Washington’s request that Japan maintain its “sympathy budget,” or special host-nation financial support for the U.S. forces stationed here, has drawn a cool reception from the Japanese government and the media. During his visit here last week, U.S. Defense Secretary William Cohen repeated that request to Foreign Minister Yohei Kono and his Japanese counterpart, Mr. Tsutomu Kawara. Japan’s dulled enthusiasm for the outlays is attributed to a reversal in economic fortunes. When the current formula was worked out unilaterally by Japan in 1978 to help ease the U.S. financial burden, the United States was plagued with huge fiscal deficits. Now that the U.S. government is producing a gigantic budget surplus — in sharp contrast to Tokyo’s ballooning deficit — the prevailing perception here is that it does not stand to reason that Japan alone should continue to shoulder this burden.
If nothing is done about this special host-nation budget, it will remain essentially unchanged for five years beginning in April 2001. The government is committed to disburse a total of 260.3 billion yen in fiscal 2000 — down 7.5 billion yen, or 2.8 percent, from the year before. A breakdown of the sum looks like this: 80.9 billion yen in base maintenance costs (down 5.4 percent); 149.3 billion yen in wages for Japanese base workers (down 0.7 percent); 29.8 billion yen in utility bills (down 5.9 percent); and 400 million yen in training and relocation expenses (unchanged).
The Finance Ministry plays up the spending cuts. The truth, however, is the figures represent not so much outright reductions due to economies, but natural — and in some cases, even artificial — decreases resulting from technical factors. Maintenance costs have dropped because part of the maintenance program has been carried over to the next fiscal year. Labor costs have shrunk because cuts in annual bonuses for government employees apply to base workers as well. The lower utility bills reflect lower electricity and water rates.
Those facts are behind the argument that the “sympathy budget” for fiscal 2000 has been hardly reduced in real terms. It should be noted, moreover, that the total amount of Japanese spending for U.S. forces in Japan, including this budget, for fiscal 2000 stands at 585.1 billion yen, a gain of 4.8 billion yen, or 0.8 percent, from the year before.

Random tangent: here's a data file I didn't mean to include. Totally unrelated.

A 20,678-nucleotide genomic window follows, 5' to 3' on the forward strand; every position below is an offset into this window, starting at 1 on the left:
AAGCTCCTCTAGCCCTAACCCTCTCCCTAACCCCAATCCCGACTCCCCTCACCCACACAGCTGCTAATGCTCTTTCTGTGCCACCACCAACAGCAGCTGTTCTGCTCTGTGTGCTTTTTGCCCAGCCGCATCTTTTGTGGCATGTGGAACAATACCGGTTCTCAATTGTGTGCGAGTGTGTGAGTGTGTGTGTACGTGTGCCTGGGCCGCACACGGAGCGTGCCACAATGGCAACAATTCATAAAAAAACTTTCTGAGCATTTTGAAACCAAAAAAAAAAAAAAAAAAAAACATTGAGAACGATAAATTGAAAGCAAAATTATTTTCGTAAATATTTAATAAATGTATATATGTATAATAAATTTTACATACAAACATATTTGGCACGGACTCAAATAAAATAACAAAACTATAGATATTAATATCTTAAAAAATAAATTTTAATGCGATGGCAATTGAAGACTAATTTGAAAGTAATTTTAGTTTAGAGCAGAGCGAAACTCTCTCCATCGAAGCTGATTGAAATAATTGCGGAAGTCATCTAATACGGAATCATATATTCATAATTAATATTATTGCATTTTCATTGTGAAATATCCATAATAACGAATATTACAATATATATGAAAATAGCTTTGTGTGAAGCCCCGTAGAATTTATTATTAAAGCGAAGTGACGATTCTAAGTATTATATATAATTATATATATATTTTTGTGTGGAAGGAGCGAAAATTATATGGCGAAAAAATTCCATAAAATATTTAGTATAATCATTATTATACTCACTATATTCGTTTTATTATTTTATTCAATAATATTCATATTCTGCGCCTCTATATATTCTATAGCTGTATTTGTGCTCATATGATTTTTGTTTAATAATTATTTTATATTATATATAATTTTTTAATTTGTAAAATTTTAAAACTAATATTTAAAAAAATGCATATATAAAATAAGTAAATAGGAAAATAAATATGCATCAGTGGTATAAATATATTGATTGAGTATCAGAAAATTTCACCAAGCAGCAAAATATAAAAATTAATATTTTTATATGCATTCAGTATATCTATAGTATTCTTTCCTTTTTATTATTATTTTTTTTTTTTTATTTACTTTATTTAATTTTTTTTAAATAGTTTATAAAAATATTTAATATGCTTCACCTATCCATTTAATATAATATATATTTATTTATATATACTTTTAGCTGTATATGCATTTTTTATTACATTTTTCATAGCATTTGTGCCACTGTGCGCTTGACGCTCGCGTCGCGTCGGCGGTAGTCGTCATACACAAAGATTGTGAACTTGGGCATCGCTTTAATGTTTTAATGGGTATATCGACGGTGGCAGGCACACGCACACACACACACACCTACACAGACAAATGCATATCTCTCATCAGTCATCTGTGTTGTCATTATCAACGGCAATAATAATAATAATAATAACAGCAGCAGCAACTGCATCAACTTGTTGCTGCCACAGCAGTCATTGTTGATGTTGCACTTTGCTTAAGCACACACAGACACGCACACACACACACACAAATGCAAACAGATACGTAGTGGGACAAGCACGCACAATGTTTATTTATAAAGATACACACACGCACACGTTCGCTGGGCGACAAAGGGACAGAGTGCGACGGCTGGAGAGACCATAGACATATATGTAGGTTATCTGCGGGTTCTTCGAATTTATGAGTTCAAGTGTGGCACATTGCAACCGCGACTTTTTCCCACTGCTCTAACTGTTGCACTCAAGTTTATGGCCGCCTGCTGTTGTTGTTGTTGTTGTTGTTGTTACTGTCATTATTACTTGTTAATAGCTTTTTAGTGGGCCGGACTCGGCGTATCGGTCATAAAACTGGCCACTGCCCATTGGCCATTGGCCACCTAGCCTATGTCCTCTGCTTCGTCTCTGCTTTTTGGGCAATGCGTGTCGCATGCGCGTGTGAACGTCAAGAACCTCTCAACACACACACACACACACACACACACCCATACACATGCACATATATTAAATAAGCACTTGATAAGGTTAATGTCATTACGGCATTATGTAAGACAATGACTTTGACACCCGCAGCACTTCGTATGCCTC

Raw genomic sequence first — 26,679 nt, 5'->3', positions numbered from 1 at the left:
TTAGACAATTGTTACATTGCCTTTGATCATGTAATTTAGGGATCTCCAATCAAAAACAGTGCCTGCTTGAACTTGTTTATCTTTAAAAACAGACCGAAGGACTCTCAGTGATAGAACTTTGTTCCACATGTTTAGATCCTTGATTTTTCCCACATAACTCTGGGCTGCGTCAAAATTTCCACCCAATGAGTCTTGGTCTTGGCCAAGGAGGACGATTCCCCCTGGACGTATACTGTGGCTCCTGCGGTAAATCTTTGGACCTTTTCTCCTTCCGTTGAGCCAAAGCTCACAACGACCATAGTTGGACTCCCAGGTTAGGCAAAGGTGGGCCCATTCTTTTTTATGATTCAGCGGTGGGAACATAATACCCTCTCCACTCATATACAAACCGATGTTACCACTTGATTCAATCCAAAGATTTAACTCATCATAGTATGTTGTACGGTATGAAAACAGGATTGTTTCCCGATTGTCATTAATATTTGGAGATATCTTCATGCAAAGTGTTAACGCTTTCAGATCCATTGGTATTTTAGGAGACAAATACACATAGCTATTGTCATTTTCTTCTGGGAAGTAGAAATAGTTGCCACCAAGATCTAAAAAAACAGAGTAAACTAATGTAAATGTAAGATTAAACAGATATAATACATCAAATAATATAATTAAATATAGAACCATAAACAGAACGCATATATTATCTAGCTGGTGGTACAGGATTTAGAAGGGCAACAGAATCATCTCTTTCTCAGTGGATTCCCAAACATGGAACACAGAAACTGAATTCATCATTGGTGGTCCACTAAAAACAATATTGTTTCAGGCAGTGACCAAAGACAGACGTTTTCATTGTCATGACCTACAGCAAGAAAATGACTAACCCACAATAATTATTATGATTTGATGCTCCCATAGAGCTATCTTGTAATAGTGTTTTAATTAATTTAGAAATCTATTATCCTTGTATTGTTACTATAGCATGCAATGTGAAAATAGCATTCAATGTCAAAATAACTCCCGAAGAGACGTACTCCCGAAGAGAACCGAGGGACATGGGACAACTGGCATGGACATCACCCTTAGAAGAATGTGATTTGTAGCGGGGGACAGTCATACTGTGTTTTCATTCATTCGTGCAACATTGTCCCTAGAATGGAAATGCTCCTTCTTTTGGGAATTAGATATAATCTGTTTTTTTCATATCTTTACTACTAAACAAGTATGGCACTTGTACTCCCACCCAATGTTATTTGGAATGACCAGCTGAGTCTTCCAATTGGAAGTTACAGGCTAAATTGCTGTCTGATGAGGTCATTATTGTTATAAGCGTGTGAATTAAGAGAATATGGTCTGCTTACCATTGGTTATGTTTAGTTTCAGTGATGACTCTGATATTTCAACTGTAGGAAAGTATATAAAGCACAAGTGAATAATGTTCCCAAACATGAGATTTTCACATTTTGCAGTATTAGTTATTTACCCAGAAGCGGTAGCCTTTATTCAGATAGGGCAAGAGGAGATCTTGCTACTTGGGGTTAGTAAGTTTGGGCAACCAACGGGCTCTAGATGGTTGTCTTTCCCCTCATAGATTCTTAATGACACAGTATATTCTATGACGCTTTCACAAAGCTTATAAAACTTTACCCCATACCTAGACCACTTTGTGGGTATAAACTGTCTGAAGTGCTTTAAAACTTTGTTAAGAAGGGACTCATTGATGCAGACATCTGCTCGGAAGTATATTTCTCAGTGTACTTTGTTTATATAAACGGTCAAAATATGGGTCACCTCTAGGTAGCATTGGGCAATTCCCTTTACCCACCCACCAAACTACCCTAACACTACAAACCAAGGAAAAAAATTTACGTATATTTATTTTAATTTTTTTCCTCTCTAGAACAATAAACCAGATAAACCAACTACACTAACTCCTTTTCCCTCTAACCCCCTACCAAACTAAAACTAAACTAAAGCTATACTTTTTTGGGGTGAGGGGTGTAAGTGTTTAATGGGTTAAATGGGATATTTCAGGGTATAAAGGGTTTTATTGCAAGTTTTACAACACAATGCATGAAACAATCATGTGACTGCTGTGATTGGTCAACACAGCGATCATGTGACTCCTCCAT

Article 24 of the Japan-U.S. Status of Forces Agreement states that Japan will pay construction costs for facilities to be used by U.S. forces, but that once the facilities are transferred, their maintenance costs will be paid by the U.S. In other words, Japan has no statutory obligation to pay U.S. maintenance bills. Making such payments is essentially an act of generosity on Japan’s part.
The government prepared its first “sympathy budget” after pay-hike negotiations for the Japanese base workers hit a snag due to a price-wage spiral triggered by the 1973 oil shock. In April 1978, Tokyo decided to pay, within the framework of the Status of Forces Agreement, (1) welfare benefits provided for by law, such as employers’ share of social security contributions, and (2) part of the overhead. Additionally, beginning in fiscal 1987, the government paid half of the base employees’ annual bonuses to help ease the impact of the yen’s rise against the dollar — which increased dollar-denominated U.S. spending at a time when Washington was plagued by mounting international payments and budget deficits.
In January 1991, Foreign Minister Taro Nakayama and U.S. Secretary of State James Baker signed a special agreement on the cost of stationing U.S. forces in Japan. It was revised in November 1995 to extend it through March 31, 2001. The document states in Article 1 that Japan will pay all or some of 44 wage items — including basic pay and allowances — for Japanese workers employed by U.S. forces. Article 2 stipulates that all or part of utility costs, such as electricity, gas and water bills, will be covered by Japan.
Japanese spending for U.S. forces will not decrease significantly unless the government decides not to extend the agreement or, in the event of an extension, reduces the number of wage items.
Reacting to growing public criticism of the “sympathy budget,” U.S. officials have said that special host-nation support should be seen not as a token of Japanese gratitude to the U.S., but as a key element of Japan’s strategic contributions to regional and international peace and stability. The Japanese public, however, will not be convinced unless the historical background of this budget is put in proper context and the budget is reviewed in terms of changed conditions.
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